America leads the world in advocacy for religious freedom, with bipartisan support for action to assist persecuted religious groups around the world. As we mark Religious Freedom Day, there are significant actions that the U.S. government could take to train a spotlight on persecution in Cuba and galvanize support for the island’s religious prisoners. In addition to enhanced support for efforts to expose and document religious persecution on the island and provide support to leaders working at the grassroots level, the Biden administration and Congress could use their platforms to call on the Cuban government to free Pastor Lorenzo Rosales Fajardo, imprisoned in 2021 for participating in peaceful protests and reportedly severely beaten in custody.

U.S leaders also could highlight the malign role that Cuba’s Office of Religious Affairs (ORA) plays in the country, as the lead instrument of state persecution of religious believers. This has been well-documented by the United States Committee on International Religious Freedom, which has reported on how the ORA exercises direct and arbitrary control over the affairs of registered religious organizations, requiring permission for virtually any activity other than regular worship services.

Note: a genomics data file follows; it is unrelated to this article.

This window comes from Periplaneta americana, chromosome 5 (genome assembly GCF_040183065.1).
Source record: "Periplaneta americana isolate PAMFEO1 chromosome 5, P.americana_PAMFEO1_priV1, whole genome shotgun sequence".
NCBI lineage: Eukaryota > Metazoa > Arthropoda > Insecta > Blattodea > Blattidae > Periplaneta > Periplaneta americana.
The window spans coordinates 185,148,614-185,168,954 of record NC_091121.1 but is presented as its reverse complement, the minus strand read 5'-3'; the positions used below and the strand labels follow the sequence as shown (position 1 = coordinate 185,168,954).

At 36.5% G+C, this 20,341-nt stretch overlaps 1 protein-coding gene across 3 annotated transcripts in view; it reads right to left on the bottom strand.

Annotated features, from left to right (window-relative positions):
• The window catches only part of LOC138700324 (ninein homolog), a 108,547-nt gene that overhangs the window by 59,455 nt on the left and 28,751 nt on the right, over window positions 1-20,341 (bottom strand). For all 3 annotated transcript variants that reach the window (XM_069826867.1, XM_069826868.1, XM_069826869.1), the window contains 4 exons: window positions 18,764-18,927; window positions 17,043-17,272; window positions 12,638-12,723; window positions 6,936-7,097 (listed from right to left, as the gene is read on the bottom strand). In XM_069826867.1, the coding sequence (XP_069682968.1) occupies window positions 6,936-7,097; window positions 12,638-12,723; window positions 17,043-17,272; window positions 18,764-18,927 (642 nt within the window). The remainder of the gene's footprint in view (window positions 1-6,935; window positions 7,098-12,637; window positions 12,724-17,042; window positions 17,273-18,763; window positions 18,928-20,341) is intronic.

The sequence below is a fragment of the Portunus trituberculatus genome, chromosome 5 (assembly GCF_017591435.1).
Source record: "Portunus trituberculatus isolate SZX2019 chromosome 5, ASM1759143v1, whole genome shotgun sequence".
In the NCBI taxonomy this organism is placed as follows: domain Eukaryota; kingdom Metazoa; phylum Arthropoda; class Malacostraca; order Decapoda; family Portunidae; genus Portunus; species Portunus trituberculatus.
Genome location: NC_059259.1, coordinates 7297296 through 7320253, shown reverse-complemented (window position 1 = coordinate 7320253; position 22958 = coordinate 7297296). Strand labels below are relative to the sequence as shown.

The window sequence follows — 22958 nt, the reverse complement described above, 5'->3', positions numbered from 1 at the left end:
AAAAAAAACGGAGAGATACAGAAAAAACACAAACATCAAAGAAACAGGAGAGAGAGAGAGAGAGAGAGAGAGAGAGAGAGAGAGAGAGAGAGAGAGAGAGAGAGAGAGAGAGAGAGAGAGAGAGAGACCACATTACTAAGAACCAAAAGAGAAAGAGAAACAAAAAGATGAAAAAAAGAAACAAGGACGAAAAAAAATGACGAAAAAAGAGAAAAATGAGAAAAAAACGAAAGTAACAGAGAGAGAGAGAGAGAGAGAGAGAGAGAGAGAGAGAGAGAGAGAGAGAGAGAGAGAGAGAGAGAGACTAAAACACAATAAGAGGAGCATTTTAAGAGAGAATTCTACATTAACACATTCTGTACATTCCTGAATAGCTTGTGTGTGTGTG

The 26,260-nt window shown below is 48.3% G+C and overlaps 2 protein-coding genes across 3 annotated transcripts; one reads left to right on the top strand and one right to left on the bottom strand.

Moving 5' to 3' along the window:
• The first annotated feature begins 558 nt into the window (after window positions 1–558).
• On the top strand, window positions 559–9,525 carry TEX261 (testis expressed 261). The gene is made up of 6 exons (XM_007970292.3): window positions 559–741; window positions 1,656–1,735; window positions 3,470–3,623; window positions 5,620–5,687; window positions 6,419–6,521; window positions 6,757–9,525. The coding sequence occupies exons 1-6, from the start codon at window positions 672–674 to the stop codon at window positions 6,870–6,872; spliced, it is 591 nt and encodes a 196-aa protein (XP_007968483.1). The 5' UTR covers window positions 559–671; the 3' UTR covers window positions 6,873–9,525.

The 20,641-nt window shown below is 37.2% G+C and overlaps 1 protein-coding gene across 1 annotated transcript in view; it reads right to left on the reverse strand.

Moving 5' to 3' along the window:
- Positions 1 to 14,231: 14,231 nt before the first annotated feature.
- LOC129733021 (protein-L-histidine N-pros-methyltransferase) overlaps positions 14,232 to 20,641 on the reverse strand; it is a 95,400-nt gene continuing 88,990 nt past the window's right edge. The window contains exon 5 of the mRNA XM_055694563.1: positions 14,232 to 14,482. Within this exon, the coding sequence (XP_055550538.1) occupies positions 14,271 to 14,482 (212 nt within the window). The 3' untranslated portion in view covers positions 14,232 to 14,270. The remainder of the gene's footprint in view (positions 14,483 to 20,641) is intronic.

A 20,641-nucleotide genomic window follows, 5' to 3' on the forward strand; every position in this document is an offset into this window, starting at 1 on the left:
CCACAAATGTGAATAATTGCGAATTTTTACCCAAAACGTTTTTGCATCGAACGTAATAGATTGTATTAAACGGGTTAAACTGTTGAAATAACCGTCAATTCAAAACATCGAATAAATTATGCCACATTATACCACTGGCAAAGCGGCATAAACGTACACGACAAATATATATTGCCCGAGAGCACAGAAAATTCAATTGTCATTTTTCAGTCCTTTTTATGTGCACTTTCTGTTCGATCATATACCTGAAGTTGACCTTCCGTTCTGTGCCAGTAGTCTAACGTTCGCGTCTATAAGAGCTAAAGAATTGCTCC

Authoritarian regimes such as Cuba suppress religious freedom because of the power, strength and following that organizations of faith — no matter how big or small — represent, particularly at the community level. Religious persecution reflects the fundamental weakness of autocracies, which cannot abide the presence of movements and institutions that challenge their monopoly on truth. As a global leader on the cause of religious liberty and a beacon for so many, America must take the lead in highlighting the oppression at our own doorstep.

Antonio Garrastazu is the regional director for Latin America and the Caribbean at the International Republican Institute, a nonpartisan nonprofit organization dedicated to advancing democracy worldwide. Follow him on Twitter @GarrastazuTony.